A traditional approach to coding data during qualitative content analysis (see for example Braun and Clarke, 2006, and references therein) would be to begin by identifying meaning units in the text, condensing these down to smaller units and then labelling these units with codes. These codes would be chosen so as to describe what each meaning unit was about, after which different codes would be grouped into thematic categories according to content and context, before looking for any emerging theme(s) that expressed an underlying meaning of the text and which could be directly related back to the research question(s) (Erlingsson and Brysiewicz, 2017). Whilst this overall schema can be observed in the process outlined below, the approach that I adopted differed slightly in its treatment of condensed meaning units, which should be avoided when treating poetry as data for qualitative content analysis. This is because in addition to overly short meaning units leading to fragmentation (Graneheim and Lundman, 2004), poems, unlike transcripts or survey responses, have been crafted by the author so that every word and sentence has “meaning”. As such each line (and perhaps each word) of the poem could already be considered to be a meaning unit and should not be condensed further.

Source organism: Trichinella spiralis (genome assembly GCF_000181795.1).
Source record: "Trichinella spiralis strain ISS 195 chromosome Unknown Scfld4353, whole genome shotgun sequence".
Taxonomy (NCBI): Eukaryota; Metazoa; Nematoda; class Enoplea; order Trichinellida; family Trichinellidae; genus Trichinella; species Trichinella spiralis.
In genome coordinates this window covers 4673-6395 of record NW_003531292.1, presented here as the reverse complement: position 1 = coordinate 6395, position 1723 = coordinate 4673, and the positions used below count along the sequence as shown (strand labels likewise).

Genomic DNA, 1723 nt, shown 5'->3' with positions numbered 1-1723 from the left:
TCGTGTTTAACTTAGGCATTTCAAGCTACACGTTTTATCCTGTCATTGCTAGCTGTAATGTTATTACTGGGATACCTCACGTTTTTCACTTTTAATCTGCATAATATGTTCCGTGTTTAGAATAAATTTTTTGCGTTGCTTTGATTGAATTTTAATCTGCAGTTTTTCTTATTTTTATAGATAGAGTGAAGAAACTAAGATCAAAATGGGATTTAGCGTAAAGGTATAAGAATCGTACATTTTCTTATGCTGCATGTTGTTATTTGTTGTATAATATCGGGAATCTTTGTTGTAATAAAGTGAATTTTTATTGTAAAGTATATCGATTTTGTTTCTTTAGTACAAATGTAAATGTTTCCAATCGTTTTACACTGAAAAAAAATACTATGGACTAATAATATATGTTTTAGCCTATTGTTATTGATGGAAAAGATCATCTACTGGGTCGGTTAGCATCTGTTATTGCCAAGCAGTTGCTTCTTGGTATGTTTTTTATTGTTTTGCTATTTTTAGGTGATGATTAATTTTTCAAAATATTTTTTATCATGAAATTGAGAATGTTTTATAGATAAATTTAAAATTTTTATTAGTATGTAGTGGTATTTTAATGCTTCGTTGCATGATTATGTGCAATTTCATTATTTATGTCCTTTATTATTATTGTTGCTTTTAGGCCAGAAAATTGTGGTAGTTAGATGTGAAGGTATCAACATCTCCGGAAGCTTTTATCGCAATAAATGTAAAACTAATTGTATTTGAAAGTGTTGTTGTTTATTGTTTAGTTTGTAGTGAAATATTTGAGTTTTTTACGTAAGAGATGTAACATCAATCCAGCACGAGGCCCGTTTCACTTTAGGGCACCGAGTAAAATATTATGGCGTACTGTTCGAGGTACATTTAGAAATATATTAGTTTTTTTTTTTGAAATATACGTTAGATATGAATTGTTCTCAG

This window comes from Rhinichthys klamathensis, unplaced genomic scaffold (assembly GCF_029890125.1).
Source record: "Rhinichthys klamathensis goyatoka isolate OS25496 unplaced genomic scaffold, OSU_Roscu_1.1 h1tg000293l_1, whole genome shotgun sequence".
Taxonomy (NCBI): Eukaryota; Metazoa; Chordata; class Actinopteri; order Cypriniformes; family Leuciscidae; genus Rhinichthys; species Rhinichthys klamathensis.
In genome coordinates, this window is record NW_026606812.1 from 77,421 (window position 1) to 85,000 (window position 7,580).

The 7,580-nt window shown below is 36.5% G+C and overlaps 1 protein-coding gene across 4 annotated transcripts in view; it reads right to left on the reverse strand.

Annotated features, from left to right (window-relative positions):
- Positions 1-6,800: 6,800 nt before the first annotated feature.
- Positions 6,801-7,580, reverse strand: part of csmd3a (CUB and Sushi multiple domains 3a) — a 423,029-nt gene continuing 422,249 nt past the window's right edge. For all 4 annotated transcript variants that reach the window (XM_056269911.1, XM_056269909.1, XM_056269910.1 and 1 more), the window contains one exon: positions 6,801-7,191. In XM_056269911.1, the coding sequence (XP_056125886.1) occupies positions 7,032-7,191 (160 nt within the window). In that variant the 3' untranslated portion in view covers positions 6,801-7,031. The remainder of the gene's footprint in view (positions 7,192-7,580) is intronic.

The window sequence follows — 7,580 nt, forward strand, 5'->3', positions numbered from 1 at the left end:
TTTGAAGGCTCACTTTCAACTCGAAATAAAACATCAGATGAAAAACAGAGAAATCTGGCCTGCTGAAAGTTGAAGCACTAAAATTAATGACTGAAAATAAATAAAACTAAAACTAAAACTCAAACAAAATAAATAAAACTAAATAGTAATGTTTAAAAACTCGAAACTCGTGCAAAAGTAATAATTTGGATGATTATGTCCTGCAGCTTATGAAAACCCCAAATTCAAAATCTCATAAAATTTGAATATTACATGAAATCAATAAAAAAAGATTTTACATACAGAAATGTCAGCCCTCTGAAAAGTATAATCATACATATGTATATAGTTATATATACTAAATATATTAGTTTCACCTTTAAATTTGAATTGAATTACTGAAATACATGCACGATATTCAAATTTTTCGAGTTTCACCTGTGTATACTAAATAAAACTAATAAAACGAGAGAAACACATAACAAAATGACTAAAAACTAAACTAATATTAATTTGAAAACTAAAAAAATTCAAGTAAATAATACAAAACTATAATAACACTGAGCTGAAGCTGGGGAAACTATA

In conducting my analysis, I began by reading all of the poems in “The Climate Change Issue” to familiarise myself with their content and context. I then went through each of the poems in the order in which they appeared in print and assigned codes to sections of the poems that addressed RQ1 (i.e. how had these poets interpreted climate change). Assigning an overall meaning or tone to the poem as a whole was avoided, as this would introduce a degree of subjectivity that is inappropriate unless a phenomenological approach is being adapted, in which the lived experiences of the researcher(s) is being considered as an essential part of the analysis (see for example Illingworth and Jack, 2018). As such an approach is not compatible with the research questions of this study, I instead assigned codes to lines of text which made reference to a specific label. These labels emerged from the poems, and were chosen to be as objective as possible, as can be seen from Table 1.